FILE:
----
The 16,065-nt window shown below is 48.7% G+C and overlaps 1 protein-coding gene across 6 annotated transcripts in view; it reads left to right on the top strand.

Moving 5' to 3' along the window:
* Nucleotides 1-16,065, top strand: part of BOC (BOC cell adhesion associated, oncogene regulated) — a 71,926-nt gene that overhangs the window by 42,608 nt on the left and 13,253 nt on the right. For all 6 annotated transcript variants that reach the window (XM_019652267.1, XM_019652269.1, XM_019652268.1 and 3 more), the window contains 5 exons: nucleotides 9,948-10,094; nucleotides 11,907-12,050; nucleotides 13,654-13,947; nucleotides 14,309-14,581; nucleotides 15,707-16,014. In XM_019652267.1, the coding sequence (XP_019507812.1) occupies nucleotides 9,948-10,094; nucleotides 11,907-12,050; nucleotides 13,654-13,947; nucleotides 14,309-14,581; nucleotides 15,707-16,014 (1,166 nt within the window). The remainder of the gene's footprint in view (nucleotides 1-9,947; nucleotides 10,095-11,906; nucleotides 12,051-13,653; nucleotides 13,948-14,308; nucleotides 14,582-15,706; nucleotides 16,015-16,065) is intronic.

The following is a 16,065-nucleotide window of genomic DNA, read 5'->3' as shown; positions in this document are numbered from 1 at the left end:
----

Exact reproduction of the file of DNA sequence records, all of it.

The 16,065-nt window shown below is 48.7% G+C and overlaps 1 protein-coding gene across 6 annotated transcripts in view; it reads left to right on the top strand.

Moving 5' to 3' along the window:
* Nucleotides 1-16,065, top strand: part of BOC (BOC cell adhesion associated, oncogene regulated) — a 71,926-nt gene that overhangs the window by 42,608 nt on the left and 13,253 nt on the right. For all 6 annotated transcript variants that reach the window (XM_019652267.1, XM_019652269.1, XM_019652268.1 and 3 more), the window contains 5 exons: nucleotides 9,948-10,094; nucleotides 11,907-12,050; nucleotides 13,654-13,947; nucleotides 14,309-14,581; nucleotides 15,707-16,014. In XM_019652267.1, the coding sequence (XP_019507812.1) occupies nucleotides 9,948-10,094; nucleotides 11,907-12,050; nucleotides 13,654-13,947; nucleotides 14,309-14,581; nucleotides 15,707-16,014 (1,166 nt within the window). The remainder of the gene's footprint in view (nucleotides 1-9,947; nucleotides 10,095-11,906; nucleotides 12,051-13,653; nucleotides 13,948-14,308; nucleotides 14,582-15,706; nucleotides 16,015-16,065) is intronic.

The following is a 16,065-nucleotide window of genomic DNA, read 5'->3' as shown; positions in this document are numbered from 1 at the left end: